The Unexpected Mrs. Pollifax
Reviewed by Hilary Williamson
friend recently recommended both audiobooks and the Mrs. Pollifax mysteries to me, so I tried both together, listening to the
unabridged version of the first (of thirteen) book in the series, narrated by
. I was very impressed by her ability to act the different vocal parts so that it was always clear which character spoke. I was also delighted with this first encounter with Mrs. Pollifax and plan to spend more time with this endearing grey-haired sleuth.
s the story opens, the sixty-something widow is depressed and unhappy with her lot, having concluded that the volunteer work in which she spends her days is over-regimented and requires nothing more than '
a good set of teeth
'. Her doctor laughs when she mentions that she has always wanted to be a spy, but that is what she plans for a new career. She heads for Langley, Virginia and a meeting with a flabbergasted bureaucrat of the Central Intelligence Agency. A series of serendipitous accidents ends up in her obtaining employment as a tourist / CIA courier in Mexico.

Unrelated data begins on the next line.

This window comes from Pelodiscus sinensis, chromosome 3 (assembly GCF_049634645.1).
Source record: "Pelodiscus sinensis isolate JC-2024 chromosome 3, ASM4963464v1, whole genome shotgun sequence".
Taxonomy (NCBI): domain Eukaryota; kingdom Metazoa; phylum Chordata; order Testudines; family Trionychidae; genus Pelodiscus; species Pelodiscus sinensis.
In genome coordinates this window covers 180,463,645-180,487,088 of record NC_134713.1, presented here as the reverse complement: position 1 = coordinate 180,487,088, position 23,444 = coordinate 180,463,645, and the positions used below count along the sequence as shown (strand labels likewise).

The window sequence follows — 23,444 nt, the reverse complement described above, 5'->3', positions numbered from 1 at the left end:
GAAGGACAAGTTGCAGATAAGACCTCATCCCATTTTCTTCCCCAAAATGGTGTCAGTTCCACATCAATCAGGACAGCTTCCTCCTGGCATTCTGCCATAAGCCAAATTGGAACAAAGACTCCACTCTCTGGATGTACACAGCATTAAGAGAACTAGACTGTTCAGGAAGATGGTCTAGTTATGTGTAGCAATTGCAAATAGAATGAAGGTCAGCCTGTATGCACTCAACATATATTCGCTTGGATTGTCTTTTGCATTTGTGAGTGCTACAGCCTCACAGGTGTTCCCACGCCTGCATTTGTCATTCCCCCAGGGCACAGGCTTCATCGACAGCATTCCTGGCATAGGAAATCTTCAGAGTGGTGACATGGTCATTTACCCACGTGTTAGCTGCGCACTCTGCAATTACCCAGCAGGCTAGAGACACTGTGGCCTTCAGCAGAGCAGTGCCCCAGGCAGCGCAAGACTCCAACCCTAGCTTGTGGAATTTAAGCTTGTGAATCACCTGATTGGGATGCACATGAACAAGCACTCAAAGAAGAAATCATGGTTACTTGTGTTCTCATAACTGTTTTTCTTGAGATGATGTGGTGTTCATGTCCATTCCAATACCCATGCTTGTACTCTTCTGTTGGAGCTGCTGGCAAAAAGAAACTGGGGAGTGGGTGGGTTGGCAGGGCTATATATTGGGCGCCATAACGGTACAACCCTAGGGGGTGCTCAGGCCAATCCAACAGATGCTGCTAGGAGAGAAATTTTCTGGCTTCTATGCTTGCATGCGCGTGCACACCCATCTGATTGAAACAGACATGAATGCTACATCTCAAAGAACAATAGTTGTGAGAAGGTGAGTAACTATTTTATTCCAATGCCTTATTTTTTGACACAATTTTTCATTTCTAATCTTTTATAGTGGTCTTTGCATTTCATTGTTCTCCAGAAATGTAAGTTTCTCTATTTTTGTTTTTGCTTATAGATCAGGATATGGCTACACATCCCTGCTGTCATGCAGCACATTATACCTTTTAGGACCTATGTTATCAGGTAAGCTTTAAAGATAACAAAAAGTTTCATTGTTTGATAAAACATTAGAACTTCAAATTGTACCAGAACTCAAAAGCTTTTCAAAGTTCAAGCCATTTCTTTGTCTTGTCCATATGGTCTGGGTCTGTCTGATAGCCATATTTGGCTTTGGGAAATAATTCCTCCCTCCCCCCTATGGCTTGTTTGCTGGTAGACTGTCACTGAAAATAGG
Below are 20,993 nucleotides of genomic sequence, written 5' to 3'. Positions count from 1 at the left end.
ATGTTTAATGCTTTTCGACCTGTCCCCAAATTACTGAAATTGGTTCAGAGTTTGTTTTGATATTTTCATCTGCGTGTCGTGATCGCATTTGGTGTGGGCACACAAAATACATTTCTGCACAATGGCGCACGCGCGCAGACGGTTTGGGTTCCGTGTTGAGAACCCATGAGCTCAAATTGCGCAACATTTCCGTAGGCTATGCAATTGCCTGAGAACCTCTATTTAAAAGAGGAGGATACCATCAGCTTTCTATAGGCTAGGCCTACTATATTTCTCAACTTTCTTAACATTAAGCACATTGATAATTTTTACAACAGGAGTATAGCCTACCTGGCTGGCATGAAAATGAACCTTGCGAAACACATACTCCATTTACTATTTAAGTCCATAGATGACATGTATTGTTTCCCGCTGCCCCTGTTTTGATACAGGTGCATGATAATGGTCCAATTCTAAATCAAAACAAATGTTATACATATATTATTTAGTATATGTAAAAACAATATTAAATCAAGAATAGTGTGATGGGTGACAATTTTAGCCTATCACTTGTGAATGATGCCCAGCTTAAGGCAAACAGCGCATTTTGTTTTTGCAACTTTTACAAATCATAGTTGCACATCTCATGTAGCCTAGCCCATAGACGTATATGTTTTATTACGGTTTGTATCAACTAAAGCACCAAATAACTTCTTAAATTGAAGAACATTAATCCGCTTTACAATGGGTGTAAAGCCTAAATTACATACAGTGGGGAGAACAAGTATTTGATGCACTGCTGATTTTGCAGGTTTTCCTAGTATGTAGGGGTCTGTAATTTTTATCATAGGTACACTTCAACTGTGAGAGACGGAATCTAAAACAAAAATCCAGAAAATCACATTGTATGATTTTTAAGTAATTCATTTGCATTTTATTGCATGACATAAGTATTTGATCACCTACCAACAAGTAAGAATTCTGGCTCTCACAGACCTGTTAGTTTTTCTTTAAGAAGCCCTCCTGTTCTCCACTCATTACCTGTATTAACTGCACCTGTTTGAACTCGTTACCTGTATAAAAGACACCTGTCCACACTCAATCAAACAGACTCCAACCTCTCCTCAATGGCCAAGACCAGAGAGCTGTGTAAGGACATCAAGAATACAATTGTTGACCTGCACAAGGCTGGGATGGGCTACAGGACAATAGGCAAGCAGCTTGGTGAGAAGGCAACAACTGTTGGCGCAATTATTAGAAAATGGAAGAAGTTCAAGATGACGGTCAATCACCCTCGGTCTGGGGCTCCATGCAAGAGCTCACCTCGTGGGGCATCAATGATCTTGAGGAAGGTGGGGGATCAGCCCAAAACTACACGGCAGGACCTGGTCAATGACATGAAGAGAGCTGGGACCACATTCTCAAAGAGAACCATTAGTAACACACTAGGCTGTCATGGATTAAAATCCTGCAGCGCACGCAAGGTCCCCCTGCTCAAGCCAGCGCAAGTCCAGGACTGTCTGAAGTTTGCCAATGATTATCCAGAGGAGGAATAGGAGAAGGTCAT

hings do not go quite as planned, which Mrs. Pollifax would have realized sooner if she had paid more attention to the parrot. She ends up being captured by the Chinese along with the field agent whose data she was supposed to pick up. When the seasoned CIA director overseeing the case learns of it he fears that he has sent a '
lamb into a wolves' den
'. But Emily Pollifax is no woolly lamb led to the slaughter. She is smart, observant and resourceful - an American Miss Marple sent out into the world of espionage - and she copes in her innocent and unexpected fashion, surprising the hard-bitten agent who is her companion in captivity.
ittle did Mrs. Pollifax know when she wished for a little adventure back home that her travels would take her from New Brunswick, New Jersey to Mexico and Albania. There her friendly, helpful and innocent demeanour disguises from her captors the collection of tools (including a '
') to aid a most unexpected escape. This series gives us all a useful reminder not to judge by appearances, and that there may be a great deal more to sweet little old ladies than shows on the surface.
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